Mississippi GOP may be headed for runoff in governor's race, poll shows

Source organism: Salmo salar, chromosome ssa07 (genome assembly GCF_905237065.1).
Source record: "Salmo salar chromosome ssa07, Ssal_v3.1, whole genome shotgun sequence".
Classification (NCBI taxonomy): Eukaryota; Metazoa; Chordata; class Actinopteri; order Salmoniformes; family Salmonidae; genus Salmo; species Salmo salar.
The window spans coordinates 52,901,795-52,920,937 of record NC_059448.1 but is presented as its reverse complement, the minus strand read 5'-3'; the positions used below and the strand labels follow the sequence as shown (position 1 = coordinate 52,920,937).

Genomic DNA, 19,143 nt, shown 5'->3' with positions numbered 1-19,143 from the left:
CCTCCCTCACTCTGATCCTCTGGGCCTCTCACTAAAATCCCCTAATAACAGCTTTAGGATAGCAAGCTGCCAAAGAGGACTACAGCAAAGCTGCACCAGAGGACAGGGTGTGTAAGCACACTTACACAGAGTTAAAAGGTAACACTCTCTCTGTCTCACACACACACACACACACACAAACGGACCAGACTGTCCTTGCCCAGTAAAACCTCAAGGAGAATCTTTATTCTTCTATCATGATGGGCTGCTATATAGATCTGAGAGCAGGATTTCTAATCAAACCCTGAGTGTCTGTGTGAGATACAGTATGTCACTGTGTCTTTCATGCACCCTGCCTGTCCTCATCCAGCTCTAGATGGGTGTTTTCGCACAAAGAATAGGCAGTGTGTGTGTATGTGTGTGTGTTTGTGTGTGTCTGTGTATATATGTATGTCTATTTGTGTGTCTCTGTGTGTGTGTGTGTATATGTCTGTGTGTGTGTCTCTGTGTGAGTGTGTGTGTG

A new survey shows Mississippi Republicans so torn between their leading candidates for governor that they might need a runoff between the top two candidates. The Mason-Dixon Polling and Strategy survey released Tuesday shows Lt. Gov. Tate Reeves (R) leading the Republican field with 41 percent of the vote, followed by former state Supreme Court Justice Bill Waller (R) at 31 percent. Another 13 percent back state Rep. Robert Foster (R), and 15 percent remain undecided. Reeves, the best-funded and most well-known candidate in the field, needs to break 50 percent of the vote in the Aug. 6 primary in order to avoid a runoff that would be held Aug. 27.ADVERTISEMENT Reeves leads by the most substantial margins along the conservative Gulf Coast, where he beats Waller by a two-to-one margin, and in Southern Mississippi. But Waller ties Reeves in the Mississippi Delta, and runs nearly even with him in the populous Jackson metro area, Reeves’s home region.  Reeves leads by a nearly two-to-one margin among men and those under 50, while Waller runs close to Reeves among women and those over 50, according to the poll. “We don’t really pay attention to these public polls, and this one in particular has a history of being wrong. They predicted Hillary ClintonHillary Diane Rodham ClintonWhite House accuses Biden of pushing ‘conspiracy theories’ with Trump election claim Biden courts younger voters — who have been a weakness Trayvon Martin’s mother Sybrina Fulton qualifies to run for county commissioner in Florida MORE could win Mississippi. We’ll see the real numbers next week,” said Parker Briden, Reeves’s campaign spokesman. Reeves, who enjoys backing from most of Mississippi’s entrenched Republican political class and has a war chest far larger than his opponents, began the race as the far-and-away front-runner. A June poll, conducted for the political blog Y’All Politics before the race’s first debate, showed Reeves leading the GOP field with 50 percent, compared with 19 percent for Waller and 9 percent for Foster. But Waller has won support from a network of Republicans who think Reeves has taken the nomination for granted. At the same time, Foster’s standing in recent polls rose after he refused to allow a political reporter on his campaign bus because she was a woman. Foster may be pulling more voters from Reeves than from Waller. The Mason-Dixon survey, conducted July 24-27, polled 500 likely Republican primary voters for a margin of error of 4.5 percentage points. The winner of the Republican primary faces Attorney General Jim Hood (D) in November. Hood, one of the last remaining statewide elected Democrats in a Deep South state, faces several unknown candidates in his primary. Click Here: New Zealand rugby store